Among 11 states, illicit opioids were a major driver of opioid overdose deaths; however, prescription opioids also contribute to a substantial number of these deaths. Interventions should be guided by the substances detected and contributing to overdose deaths in a given locale and might differ for overdoses involving prescription or illicit opioids, or both. For example, for preventing illicit opioid overdose, integrating public health strategies within public safety (e.g., law enforcement providing linkages to care for persons with substance use disorders), as well as using syringe services programs for naloxone distribution, providing access to treatment, and addressing blood borne infections might have a larger impact. To prevent prescription opioid overdose, strategies might emphasize prescription drug monitoring programs, face-to-face education of prescribers by trained health care professionals, typically pharmacists, physicians, or nurses (a process known as academic detailing), and implementation of the CDC Guideline for Prescribing Opioids for Chronic Pain.[10] However, interventions should not focus exclusively on one opioid type because the epidemic continues to evolve, and use of opioids along with other substances is common. Continued and increased attention should capitalize on opportunities for overdose prevention including linking to treatment during and upon release from an institution or after a nonfatal overdose and expanding naloxone access.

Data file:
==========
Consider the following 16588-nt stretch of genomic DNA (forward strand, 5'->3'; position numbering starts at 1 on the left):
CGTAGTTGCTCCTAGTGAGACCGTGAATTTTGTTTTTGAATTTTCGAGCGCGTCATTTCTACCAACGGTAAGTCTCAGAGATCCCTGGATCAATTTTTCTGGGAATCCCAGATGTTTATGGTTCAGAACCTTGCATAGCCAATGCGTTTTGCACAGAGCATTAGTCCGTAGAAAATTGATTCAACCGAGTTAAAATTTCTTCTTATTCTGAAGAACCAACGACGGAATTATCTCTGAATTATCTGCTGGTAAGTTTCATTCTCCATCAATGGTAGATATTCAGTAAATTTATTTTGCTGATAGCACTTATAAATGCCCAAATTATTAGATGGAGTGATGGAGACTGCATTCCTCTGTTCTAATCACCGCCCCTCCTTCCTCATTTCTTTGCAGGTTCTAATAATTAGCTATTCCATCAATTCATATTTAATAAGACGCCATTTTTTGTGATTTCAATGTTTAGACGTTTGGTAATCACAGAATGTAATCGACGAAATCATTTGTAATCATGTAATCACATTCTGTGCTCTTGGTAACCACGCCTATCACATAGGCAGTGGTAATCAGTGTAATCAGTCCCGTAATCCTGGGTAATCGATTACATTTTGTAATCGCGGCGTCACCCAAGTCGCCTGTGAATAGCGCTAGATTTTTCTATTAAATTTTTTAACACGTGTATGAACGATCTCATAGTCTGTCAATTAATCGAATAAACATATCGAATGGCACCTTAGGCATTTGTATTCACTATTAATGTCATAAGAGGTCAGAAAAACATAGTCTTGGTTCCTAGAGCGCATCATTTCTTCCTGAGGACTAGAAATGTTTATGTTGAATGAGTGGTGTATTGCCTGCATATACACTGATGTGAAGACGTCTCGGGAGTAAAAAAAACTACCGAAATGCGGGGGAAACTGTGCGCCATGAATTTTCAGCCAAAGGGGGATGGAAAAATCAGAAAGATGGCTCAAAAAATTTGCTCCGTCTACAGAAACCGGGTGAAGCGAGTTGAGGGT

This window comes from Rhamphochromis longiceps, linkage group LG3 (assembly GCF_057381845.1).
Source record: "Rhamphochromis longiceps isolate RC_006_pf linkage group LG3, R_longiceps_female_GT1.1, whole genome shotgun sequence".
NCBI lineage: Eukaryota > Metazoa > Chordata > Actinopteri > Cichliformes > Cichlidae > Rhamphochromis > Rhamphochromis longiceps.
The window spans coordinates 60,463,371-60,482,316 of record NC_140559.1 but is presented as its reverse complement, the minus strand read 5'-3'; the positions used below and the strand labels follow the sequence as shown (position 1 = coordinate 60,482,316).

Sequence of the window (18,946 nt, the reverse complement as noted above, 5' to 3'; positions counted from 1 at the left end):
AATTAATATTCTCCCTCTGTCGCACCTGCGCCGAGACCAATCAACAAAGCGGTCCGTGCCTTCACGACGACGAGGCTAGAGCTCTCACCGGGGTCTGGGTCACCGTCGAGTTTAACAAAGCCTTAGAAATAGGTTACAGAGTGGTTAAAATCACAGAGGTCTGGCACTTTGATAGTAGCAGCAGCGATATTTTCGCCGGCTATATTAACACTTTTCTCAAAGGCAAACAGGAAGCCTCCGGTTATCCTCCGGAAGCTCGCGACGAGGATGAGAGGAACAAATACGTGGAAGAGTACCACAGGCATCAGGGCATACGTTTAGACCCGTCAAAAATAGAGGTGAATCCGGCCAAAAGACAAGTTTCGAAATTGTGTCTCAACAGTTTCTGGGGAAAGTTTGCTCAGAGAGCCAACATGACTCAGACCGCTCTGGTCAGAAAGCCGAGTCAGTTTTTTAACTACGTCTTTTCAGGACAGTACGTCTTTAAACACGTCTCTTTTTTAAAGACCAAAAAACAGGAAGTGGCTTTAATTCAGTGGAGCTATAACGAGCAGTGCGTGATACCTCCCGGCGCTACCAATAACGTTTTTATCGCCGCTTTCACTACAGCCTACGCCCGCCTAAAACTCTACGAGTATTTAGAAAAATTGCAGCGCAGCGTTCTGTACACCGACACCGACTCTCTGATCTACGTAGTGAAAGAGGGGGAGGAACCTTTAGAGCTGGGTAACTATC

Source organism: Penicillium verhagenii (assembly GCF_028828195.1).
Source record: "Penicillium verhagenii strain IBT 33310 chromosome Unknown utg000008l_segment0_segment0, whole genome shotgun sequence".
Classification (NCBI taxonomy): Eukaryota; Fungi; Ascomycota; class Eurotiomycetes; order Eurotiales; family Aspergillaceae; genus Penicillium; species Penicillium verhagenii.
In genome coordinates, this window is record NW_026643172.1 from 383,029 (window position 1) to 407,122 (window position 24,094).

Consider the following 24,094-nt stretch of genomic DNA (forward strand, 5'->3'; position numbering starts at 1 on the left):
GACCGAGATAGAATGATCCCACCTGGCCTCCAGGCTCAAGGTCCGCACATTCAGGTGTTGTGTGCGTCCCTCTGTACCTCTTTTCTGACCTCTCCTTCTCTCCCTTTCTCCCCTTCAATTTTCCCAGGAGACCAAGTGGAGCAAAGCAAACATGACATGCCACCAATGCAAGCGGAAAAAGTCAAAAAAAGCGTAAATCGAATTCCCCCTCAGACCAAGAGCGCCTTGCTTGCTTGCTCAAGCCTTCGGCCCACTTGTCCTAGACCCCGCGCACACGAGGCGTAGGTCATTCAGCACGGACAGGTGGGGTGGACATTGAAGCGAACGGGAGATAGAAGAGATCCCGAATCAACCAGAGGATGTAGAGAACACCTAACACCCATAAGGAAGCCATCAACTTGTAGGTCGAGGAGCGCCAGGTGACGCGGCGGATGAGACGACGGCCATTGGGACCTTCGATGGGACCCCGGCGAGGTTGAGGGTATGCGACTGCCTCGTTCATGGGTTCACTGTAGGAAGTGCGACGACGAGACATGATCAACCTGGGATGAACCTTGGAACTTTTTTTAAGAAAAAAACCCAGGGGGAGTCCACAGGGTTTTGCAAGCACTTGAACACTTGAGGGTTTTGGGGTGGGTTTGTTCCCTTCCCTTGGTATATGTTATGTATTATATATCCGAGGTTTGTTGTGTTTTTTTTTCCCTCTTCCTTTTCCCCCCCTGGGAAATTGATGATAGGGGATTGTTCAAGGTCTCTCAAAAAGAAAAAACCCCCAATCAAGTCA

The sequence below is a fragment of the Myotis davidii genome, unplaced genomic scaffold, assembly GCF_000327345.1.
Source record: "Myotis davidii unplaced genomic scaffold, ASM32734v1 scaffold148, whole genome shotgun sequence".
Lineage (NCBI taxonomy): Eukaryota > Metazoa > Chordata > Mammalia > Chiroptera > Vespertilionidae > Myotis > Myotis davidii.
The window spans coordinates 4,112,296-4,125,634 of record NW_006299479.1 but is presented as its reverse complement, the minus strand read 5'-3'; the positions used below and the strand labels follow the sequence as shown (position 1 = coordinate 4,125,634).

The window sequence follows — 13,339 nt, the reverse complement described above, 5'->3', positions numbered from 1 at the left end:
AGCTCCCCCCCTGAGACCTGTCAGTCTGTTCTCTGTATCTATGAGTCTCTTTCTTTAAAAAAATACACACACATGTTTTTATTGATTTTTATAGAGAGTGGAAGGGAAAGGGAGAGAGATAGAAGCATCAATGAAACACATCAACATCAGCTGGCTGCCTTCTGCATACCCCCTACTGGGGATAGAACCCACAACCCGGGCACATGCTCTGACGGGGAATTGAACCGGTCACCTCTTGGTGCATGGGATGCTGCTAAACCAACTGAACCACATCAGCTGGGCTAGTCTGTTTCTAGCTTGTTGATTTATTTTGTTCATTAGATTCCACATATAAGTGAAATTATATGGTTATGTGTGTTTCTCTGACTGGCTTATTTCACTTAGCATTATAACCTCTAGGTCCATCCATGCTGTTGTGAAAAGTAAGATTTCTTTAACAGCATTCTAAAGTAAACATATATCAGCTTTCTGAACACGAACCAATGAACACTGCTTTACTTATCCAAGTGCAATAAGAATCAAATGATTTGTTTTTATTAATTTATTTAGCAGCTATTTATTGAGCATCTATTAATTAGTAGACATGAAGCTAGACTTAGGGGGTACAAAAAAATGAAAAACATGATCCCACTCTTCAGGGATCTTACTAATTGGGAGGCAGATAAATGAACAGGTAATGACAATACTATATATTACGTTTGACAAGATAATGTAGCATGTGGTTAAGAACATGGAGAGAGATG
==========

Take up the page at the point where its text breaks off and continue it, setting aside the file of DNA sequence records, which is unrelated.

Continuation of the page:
¶¶ http://ajph.aphapublications.org/doi/10.2105/AJPH.2017.304265.
***The Food and Drug Administration issued its strongest warning against combining benzodiazepines with opioids because of risk for overdose. https://www.fda.gov/Drugs/DrugSafety/ucm518473.htm.
††† https://www.bmj.com/content/346/bmj.f174.